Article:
My son, Robot, (I’ll be using my kids’ nicknames in this blog) has a friend named Peen. Yes, Peen. Don’t ask me about the origin of the name. Peen is a globetrotter. He’s lived everywhere it seems: Mars, China, Portland, Washington, San Jose, and some place called “Peenum”. He is the fastest human alive. Also, he lives in the Mesozoic Era, when dinosaurs roamed the Earth, but somehow teleports himself to hang out with my son from time-to-time. He was even killed once (due to a fatal bite on his foot from a mother seal), but miraculously, came back to life and seems unscathed from the incident. Peen is indeed a swashbuckling, time traveling, reincarnated, superhuman. And he is only 6.
As you may have guessed, Peen is Robot’s imaginary friend. And Robot is the first one to tell you that Peen is imaginary. There’s no illusion that he exists. In fact, at one point, soon after my son started telling us tales of Peen, my sister was so tickled by these stories that she sent him a letter “from Peen”. When I told my son about this letter, he looked at me quizzically. Soon after this, he admitted with a wry smile, “You know, Mom, Peen isn’t real.”
But Peen plays an important role for my son. Peen allows Robot to share experiences he hasn’t yet had. He allows my 4 year-old to be a voice of authority, to participate in “adult” conversations. The conversations go something like this:
Me/husband: Discussing a friend who had climbed in Nepal recently.
Robot: But PEEN…Peen lives at the tip, top of the TALLEST mountain in the world. Only he doesn’t get there by normal walking. He can only get there by hopping… on one leg.
Bottom line: any experience you or anyone you know has had, Peen has done it, too, and done it better/faster/more creatively/propelled by jet packs, etc.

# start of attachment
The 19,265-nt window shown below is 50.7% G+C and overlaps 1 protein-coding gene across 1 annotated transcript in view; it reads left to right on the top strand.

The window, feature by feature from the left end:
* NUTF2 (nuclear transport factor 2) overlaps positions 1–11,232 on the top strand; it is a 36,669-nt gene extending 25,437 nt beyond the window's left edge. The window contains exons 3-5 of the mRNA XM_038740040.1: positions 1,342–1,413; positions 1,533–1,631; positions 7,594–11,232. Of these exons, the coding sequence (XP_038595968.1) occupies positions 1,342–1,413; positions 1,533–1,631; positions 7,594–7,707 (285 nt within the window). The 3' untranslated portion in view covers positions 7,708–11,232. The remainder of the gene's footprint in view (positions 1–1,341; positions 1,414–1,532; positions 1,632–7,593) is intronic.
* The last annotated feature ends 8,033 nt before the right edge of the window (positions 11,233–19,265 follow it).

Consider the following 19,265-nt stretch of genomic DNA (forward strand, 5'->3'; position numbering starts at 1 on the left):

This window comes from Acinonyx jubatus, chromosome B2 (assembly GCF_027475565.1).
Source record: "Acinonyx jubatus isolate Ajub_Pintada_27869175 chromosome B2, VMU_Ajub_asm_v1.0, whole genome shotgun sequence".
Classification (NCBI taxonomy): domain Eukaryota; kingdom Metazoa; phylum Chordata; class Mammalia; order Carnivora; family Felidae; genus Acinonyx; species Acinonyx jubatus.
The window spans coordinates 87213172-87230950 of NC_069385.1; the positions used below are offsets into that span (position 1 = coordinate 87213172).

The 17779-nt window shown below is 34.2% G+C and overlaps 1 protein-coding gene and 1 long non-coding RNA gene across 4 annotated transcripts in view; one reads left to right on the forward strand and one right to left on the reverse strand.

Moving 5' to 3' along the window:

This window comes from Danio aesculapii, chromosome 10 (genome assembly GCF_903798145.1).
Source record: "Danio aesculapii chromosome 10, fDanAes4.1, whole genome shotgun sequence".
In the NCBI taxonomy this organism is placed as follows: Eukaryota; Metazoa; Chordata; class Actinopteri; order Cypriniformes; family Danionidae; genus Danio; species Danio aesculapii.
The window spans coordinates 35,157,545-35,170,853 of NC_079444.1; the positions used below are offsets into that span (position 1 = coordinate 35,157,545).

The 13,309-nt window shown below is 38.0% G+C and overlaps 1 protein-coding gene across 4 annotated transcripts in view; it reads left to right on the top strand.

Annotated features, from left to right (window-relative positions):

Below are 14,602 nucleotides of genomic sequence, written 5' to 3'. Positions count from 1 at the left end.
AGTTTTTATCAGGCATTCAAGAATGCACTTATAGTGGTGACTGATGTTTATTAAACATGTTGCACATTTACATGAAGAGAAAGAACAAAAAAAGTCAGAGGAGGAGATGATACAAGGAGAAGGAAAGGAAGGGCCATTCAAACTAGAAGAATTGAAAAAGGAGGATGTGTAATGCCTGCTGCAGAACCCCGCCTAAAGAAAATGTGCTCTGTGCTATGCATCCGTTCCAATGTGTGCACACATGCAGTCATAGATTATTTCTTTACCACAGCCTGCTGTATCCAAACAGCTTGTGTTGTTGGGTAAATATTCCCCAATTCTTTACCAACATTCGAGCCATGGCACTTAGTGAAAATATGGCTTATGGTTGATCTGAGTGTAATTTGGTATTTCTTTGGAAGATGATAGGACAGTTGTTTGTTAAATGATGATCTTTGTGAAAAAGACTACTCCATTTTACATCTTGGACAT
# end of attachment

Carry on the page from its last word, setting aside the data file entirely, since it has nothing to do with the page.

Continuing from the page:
Child development views on the topic of imaginary friends has changed over the years, thank goodness. The Dr. Spock-era folks believed imaginary friends were created due to some sort of lack in a child’s life. More recently, psychology research has shown that imaginary friends are just part of imaginative play and normal development.
I never recall having an imaginary friend, but always kind of wished I did. I’m captivated and a bit jealous of my son’s imagination. Frankly, I’m jealous of the imaginations of all 4 year-olds I know.
I’m not sure how long Peen will be with us before he teleports himself back to the age of dinosaurs, but I hope he sticks around for quite awhile. He makes life much more colorful.
The other evening did not go well. Maybe it was the transition from vacation back to real life, the post-holiday, post-sugar blues. Whatever it was, it wasn’t pretty.
Some days, that’s just how it goes. Both kids are ornery. I am short-tempered and tired and my husband is working late again. Traffic sucks. The kids are having a boxing match in the back seat. Traffic, somehow, sucks even more. My daughter spills her bowl of spaghetti. My son spills his milk. The cat vomits. To top it off, a favorite lamp that belonged to my beloved aunt who passed away mysteriously breaks. There were strangely no witnesses and “nobody” was repeatedly jumping off the arm of the couch.
Sigh. It’s definitely time for a glass of wine and a mommy time out.
Despite my best attempts, I’ve never consistently kept a journal, but for years (pre-kids), I compiled a collection of quotes in a little book. Leafing through the book recently, I was struck by this one:
This being human is a guest house. Every morning a new arrival: A joy, a depression, a meanness, some momentary awareness comes as an unexpected visitor. Welcome and entertain them all! Even if they’re a crowd of sorrows who violently sweep your house empty of its furniture, still, treat each guest honorably. He may be clearing you out for some new delight. The dark thought, the shame, the malice — meet them at the door laughing, and invite them in. Be grateful for whoever comes, because each has been sent as a guide from beyond.
I take a breath. I pour myself that glass of wine. I smile and invite them all in. And I take solace in that fact that tomorrow is another day and that one day, in the far-flung future, I’ll look back and pine for these precious, chaotic moments.
I tiptoe into my kids’ room and tuck them in, kissing them on their warm, sleepy foreheads. Goodnight my little guides, my little gurus.